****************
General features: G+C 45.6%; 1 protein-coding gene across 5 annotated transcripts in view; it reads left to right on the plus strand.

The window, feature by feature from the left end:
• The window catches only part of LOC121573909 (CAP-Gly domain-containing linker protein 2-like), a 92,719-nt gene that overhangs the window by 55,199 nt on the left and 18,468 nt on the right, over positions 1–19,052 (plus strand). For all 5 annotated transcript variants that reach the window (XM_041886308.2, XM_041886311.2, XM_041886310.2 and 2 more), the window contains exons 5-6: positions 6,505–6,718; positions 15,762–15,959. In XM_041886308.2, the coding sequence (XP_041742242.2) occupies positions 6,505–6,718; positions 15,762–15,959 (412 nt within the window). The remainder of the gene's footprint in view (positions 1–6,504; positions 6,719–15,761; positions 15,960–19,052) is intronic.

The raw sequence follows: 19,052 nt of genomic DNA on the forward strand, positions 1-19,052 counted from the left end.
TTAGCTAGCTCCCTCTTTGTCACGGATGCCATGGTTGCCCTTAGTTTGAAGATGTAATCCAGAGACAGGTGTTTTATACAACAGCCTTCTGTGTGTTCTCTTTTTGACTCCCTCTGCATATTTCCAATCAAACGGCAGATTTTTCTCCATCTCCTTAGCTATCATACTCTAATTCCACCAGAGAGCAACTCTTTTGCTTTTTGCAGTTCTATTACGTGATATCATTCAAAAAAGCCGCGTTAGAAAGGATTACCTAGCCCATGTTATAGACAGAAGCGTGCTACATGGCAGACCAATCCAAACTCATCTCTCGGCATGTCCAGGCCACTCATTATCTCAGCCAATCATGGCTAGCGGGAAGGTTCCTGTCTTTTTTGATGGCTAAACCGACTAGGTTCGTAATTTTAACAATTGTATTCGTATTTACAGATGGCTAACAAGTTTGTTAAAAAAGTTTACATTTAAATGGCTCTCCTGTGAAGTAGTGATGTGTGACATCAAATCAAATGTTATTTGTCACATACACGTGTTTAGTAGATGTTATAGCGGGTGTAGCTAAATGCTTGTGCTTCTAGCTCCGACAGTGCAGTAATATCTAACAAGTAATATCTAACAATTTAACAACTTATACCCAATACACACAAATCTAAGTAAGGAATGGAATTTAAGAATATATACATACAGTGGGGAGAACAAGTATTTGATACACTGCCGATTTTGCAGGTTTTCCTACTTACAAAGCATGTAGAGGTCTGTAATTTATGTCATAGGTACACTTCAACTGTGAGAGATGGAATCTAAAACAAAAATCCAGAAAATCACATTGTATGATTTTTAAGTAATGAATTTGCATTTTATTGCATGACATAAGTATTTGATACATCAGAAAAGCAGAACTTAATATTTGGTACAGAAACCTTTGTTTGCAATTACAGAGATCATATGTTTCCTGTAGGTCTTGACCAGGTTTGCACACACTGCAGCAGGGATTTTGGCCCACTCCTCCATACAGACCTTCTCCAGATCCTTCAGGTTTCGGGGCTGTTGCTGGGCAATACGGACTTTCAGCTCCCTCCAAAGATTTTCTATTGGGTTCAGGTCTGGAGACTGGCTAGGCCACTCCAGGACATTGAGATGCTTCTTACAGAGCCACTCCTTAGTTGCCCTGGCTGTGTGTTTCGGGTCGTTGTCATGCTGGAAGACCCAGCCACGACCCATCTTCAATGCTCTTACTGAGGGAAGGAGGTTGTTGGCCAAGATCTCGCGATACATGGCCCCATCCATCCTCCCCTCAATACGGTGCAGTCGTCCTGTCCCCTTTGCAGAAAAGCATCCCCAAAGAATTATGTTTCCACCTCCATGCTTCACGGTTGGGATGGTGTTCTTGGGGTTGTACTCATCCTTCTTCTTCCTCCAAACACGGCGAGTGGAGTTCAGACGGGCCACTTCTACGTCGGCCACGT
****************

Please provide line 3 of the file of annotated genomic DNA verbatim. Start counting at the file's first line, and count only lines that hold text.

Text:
• The window catches only part of LOC121573909 (CAP-Gly domain-containing linker protein 2-like), a 92,719-nt gene that overhangs the window by 55,199 nt on the left and 18,468 nt on the right, over positions 1–19,052 (plus strand). For all 5 annotated transcript variants that reach the window (XM_041886308.2, XM_041886311.2, XM_041886310.2 and 2 more), the window contains exons 5-6: positions 6,505–6,718; positions 15,762–15,959. In XM_041886308.2, the coding sequence (XP_041742242.2) occupies positions 6,505–6,718; positions 15,762–15,959 (412 nt within the window). The remainder of the gene's footprint in view (positions 1–6,504; positions 6,719–15,761; positions 15,960–19,052) is intronic.